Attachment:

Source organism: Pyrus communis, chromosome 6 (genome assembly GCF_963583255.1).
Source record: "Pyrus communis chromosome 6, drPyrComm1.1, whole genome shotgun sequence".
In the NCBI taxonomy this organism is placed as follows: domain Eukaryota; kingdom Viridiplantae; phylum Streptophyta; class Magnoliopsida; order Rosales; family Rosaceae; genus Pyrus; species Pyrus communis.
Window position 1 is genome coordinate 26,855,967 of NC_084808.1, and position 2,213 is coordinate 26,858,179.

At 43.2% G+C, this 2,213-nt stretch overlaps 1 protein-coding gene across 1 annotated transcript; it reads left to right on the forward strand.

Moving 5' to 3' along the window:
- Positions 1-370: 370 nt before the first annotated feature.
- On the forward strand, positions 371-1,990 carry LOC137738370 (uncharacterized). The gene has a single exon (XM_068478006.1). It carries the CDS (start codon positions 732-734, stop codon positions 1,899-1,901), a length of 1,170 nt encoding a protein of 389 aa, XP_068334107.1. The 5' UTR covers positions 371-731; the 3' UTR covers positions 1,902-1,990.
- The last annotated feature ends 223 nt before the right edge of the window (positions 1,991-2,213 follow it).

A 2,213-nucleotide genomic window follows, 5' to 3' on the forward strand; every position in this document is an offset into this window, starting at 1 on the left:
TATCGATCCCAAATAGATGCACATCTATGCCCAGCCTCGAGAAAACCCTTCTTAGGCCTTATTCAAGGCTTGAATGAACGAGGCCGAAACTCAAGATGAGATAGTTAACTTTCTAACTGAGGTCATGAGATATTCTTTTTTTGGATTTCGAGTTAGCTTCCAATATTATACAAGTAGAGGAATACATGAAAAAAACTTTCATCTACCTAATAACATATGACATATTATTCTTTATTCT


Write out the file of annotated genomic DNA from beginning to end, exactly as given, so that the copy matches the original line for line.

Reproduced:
Source organism: Pyrus communis, chromosome 6 (genome assembly GCF_963583255.1).
Source record: "Pyrus communis chromosome 6, drPyrComm1.1, whole genome shotgun sequence".
In the NCBI taxonomy this organism is placed as follows: domain Eukaryota; kingdom Viridiplantae; phylum Streptophyta; class Magnoliopsida; order Rosales; family Rosaceae; genus Pyrus; species Pyrus communis.
Window position 1 is genome coordinate 26,855,967 of NC_084808.1, and position 2,213 is coordinate 26,858,179.

At 43.2% G+C, this 2,213-nt stretch overlaps 1 protein-coding gene across 1 annotated transcript; it reads left to right on the forward strand.

Moving 5' to 3' along the window:
- Positions 1-370: 370 nt before the first annotated feature.
- On the forward strand, positions 371-1,990 carry LOC137738370 (uncharacterized). The gene has a single exon (XM_068478006.1). It carries the CDS (start codon positions 732-734, stop codon positions 1,899-1,901), a length of 1,170 nt encoding a protein of 389 aa, XP_068334107.1. The 5' UTR covers positions 371-731; the 3' UTR covers positions 1,902-1,990.
- The last annotated feature ends 223 nt before the right edge of the window (positions 1,991-2,213 follow it).

A 2,213-nucleotide genomic window follows, 5' to 3' on the forward strand; every position in this document is an offset into this window, starting at 1 on the left:
TATCGATCCCAAATAGATGCACATCTATGCCCAGCCTCGAGAAAACCCTTCTTAGGCCTTATTCAAGGCTTGAATGAACGAGGCCGAAACTCAAGATGAGATAGTTAACTTTCTAACTGAGGTCATGAGATATTCTTTTTTTGGATTTCGAGTTAGCTTCCAATATTATACAAGTAGAGGAATACATGAAAAAAACTTTCATCTACCTAATAACATATGACATATTATTCTTTATTCT